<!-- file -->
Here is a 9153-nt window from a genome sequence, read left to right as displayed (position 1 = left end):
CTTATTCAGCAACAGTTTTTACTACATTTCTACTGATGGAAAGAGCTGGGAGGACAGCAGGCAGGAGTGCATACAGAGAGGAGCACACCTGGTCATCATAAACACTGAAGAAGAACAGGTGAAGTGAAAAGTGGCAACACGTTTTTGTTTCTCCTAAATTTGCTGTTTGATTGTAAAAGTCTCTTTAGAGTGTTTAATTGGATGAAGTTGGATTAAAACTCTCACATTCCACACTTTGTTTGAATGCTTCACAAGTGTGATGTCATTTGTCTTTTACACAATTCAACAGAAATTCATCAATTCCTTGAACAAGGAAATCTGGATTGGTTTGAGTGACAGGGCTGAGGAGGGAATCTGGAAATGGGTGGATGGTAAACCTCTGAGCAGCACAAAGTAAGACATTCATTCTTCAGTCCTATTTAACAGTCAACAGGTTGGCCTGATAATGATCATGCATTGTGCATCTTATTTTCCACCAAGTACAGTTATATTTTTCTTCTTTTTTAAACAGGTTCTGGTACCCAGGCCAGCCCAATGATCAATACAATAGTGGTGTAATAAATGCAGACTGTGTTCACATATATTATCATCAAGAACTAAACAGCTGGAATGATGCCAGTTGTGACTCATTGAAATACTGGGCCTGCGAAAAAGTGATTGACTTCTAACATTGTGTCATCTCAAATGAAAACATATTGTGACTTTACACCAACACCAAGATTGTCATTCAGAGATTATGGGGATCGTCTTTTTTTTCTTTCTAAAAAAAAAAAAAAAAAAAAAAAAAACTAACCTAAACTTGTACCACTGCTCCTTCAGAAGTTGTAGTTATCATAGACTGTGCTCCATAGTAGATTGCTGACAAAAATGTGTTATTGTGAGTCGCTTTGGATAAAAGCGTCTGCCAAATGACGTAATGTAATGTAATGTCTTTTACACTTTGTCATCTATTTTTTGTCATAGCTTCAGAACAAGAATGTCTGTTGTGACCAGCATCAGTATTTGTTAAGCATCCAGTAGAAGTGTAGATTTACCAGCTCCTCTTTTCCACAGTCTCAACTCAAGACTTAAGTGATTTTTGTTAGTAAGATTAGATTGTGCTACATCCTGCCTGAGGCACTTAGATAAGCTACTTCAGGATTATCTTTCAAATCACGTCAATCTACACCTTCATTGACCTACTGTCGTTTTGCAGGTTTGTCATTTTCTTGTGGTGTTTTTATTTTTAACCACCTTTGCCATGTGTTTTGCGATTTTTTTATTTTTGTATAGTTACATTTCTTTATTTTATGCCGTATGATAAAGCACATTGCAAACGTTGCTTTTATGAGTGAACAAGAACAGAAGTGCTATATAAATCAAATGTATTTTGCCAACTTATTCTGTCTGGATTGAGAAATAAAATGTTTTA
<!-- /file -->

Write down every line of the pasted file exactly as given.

Here is a 9153-nt window from a genome sequence, read left to right as displayed (position 1 = left end):
CTTATTCAGCAACAGTTTTTACTACATTTCTACTGATGGAAAGAGCTGGGAGGACAGCAGGCAGGAGTGCATACAGAGAGGAGCACACCTGGTCATCATAAACACTGAAGAAGAACAGGTGAAGTGAAAAGTGGCAACACGTTTTTGTTTCTCCTAAATTTGCTGTTTGATTGTAAAAGTCTCTTTAGAGTGTTTAATTGGATGAAGTTGGATTAAAACTCTCACATTCCACACTTTGTTTGAATGCTTCACAAGTGTGATGTCATTTGTCTTTTACACAATTCAACAGAAATTCATCAATTCCTTGAACAAGGAAATCTGGATTGGTTTGAGTGACAGGGCTGAGGAGGGAATCTGGAAATGGGTGGATGGTAAACCTCTGAGCAGCACAAAGTAAGACATTCATTCTTCAGTCCTATTTAACAGTCAACAGGTTGGCCTGATAATGATCATGCATTGTGCATCTTATTTTCCACCAAGTACAGTTATATTTTTCTTCTTTTTTAAACAGGTTCTGGTACCCAGGCCAGCCCAATGATCAATACAATAGTGGTGTAATAAATGCAGACTGTGTTCACATATATTATCATCAAGAACTAAACAGCTGGAATGATGCCAGTTGTGACTCATTGAAATACTGGGCCTGCGAAAAAGTGATTGACTTCTAACATTGTGTCATCTCAAATGAAAACATATTGTGACTTTACACCAACACCAAGATTGTCATTCAGAGATTATGGGGATCGTCTTTTTTTTCTTTCTAAAAAAAAAAAAAAAAAAAAAAAAAACTAACCTAAACTTGTACCACTGCTCCTTCAGAAGTTGTAGTTATCATAGACTGTGCTCCATAGTAGATTGCTGACAAAAATGTGTTATTGTGAGTCGCTTTGGATAAAAGCGTCTGCCAAATGACGTAATGTAATGTAATGTCTTTTACACTTTGTCATCTATTTTTTGTCATAGCTTCAGAACAAGAATGTCTGTTGTGACCAGCATCAGTATTTGTTAAGCATCCAGTAGAAGTGTAGATTTACCAGCTCCTCTTTTCCACAGTCTCAACTCAAGACTTAAGTGATTTTTGTTAGTAAGATTAGATTGTGCTACATCCTGCCTGAGGCACTTAGATAAGCTACTTCAGGATTATCTTTCAAATCACGTCAATCTACACCTTCATTGACCTACTGTCGTTTTGCAGGTTTGTCATTTTCTTGTGGTGTTTTTATTTTTAACCACCTTTGCCATGTGTTTTGCGATTTTTTTATTTTTGTATAGTTACATTTCTTTATTTTATGCCGTATGATAAAGCACATTGCAAACGTTGCTTTTATGAGTGAACAAGAACAGAAGTGCTATATAAATCAAATGTATTTTGCCAACTTATTCTGTCTGGATTGAGAAATAAAATGTTTTA